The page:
Fig. 1 Reductive generation of fluoroalkyl radicals by SET photoredox catalysis. Ts = p-toluenesulfonyl.

Results and discussion

We first tackled the synthesis of a shelf-stable and easy-to-handle electrophilic CF2H source. In 2007, Prakash, Olah and co-workers reported on the synthesis of the S-difluoromethyl-S-phenyl-S-2,3,4,5-tetramethylphenylsulfonium reagent G,15 which reacted with various hetero-atom-nucleophiles resulting in the formation of X–CF2H bonds (X = N, O, P), but construction of a C(sp3)–CF2H bond has not been reported. In addition, the reagent G is semi-solid and not very stable, and so decomposes by ∼10% after three months even when stored at −20 °C. Therefore, we designed the S-(difluoromethyl)sulfonium reagent (1), where the two methyl groups of the p-xylyl substituents in the proximity of the sulfur atom may hinder decomposition via ionic and carbenoid reactions due to steric and electronic effects. The reagent 1 was easily synthesized according to the procedures modified from the original ones15,16 and characterized by 1H, 13C and 19F NMR spectroscopy and elemental analysis. The structure of 1 was confirmed by single crystal X-ray analysis (Scheme 1).17 Compound 1 is a stable, crystalline white solid. It is worth noting that no decomposition was observed of a solid sample on a shelf for three months at ambient temperature, while a CH3CN solution partially decomposed (∼10%) when left for 24 h at ambient temperature. In addition, a cyclic voltammogram of 1 exhibited a broad irreversible reduction wave at around −1.70 V vs. [Cp2Fe].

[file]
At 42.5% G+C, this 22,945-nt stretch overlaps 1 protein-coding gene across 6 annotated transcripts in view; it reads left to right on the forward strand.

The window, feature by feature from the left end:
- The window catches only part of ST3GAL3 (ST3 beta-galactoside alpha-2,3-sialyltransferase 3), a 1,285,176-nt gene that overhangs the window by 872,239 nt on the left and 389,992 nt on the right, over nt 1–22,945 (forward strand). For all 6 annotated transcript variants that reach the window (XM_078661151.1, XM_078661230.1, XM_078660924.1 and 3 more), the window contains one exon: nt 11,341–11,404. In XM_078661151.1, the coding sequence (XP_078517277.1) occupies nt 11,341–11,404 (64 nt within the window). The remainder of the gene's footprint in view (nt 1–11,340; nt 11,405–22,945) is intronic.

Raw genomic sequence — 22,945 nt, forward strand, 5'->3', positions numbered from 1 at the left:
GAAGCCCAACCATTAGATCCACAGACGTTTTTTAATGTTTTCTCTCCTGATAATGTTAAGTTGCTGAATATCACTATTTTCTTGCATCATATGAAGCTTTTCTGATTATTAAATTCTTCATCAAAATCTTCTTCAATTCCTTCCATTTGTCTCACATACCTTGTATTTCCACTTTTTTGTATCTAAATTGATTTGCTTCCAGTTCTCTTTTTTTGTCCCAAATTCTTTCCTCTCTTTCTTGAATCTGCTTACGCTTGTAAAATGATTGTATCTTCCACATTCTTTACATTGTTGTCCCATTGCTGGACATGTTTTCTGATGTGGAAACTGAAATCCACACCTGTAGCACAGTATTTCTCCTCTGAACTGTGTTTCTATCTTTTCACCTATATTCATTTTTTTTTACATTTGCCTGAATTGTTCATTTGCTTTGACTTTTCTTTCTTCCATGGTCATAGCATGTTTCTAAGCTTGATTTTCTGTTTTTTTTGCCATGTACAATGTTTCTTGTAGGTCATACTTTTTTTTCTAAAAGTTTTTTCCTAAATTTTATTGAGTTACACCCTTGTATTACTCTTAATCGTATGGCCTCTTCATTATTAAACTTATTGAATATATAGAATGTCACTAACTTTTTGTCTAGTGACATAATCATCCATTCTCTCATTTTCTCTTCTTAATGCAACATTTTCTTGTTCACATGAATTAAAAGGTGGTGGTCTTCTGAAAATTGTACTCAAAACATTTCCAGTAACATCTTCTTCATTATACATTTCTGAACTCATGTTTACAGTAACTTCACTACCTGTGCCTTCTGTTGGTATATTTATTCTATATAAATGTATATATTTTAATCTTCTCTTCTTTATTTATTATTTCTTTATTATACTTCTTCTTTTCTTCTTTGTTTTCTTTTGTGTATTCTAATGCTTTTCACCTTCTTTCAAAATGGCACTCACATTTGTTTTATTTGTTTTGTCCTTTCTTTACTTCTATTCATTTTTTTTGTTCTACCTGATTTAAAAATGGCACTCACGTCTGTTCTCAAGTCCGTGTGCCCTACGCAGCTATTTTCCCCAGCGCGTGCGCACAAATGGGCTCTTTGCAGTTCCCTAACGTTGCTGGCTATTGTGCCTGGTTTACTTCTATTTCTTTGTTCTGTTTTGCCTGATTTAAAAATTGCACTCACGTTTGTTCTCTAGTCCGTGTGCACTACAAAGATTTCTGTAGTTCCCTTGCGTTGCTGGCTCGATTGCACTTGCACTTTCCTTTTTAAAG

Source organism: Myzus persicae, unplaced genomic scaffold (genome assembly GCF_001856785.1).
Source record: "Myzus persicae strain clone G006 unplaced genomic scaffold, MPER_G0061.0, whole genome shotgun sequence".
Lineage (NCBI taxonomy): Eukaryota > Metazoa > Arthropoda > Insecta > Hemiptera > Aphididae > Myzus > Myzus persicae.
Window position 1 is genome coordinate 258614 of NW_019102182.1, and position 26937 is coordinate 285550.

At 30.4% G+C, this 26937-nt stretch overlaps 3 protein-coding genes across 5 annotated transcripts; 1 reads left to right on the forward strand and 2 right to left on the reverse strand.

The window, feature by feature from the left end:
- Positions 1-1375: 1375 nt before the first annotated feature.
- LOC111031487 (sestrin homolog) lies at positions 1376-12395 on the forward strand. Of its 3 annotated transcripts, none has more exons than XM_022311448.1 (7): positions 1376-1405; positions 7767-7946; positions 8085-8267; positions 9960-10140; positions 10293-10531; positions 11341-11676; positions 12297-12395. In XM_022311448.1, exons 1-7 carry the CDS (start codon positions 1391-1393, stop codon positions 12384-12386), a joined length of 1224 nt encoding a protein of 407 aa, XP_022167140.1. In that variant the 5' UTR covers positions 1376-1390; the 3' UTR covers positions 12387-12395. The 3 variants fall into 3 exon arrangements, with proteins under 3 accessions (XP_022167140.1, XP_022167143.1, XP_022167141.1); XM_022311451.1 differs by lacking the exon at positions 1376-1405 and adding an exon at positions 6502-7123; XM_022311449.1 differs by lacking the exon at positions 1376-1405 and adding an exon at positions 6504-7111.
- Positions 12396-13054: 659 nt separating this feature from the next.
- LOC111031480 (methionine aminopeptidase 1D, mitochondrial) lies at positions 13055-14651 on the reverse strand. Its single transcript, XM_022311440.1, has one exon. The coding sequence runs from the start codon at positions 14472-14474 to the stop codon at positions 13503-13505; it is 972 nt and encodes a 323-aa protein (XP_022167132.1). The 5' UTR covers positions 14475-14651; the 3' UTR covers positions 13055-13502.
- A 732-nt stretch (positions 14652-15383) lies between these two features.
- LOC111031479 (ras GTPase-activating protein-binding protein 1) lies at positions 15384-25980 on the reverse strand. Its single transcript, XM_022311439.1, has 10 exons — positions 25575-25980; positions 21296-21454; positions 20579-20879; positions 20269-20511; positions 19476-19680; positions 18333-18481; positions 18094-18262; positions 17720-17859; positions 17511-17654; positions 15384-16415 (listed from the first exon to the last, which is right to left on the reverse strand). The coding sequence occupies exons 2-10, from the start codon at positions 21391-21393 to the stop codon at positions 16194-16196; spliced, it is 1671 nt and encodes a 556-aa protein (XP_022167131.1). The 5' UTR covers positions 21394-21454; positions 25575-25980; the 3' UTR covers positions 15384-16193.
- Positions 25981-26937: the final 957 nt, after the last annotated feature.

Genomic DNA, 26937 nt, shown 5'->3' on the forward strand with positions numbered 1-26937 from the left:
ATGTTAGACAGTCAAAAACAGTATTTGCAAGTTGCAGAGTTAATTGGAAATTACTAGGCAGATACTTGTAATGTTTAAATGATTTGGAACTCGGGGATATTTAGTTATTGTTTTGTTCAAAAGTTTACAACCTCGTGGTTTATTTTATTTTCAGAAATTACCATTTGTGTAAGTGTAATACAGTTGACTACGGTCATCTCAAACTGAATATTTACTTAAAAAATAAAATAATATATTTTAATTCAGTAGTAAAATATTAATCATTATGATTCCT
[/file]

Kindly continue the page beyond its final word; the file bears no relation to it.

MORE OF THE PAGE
image file: c7sc01703k-s1.tif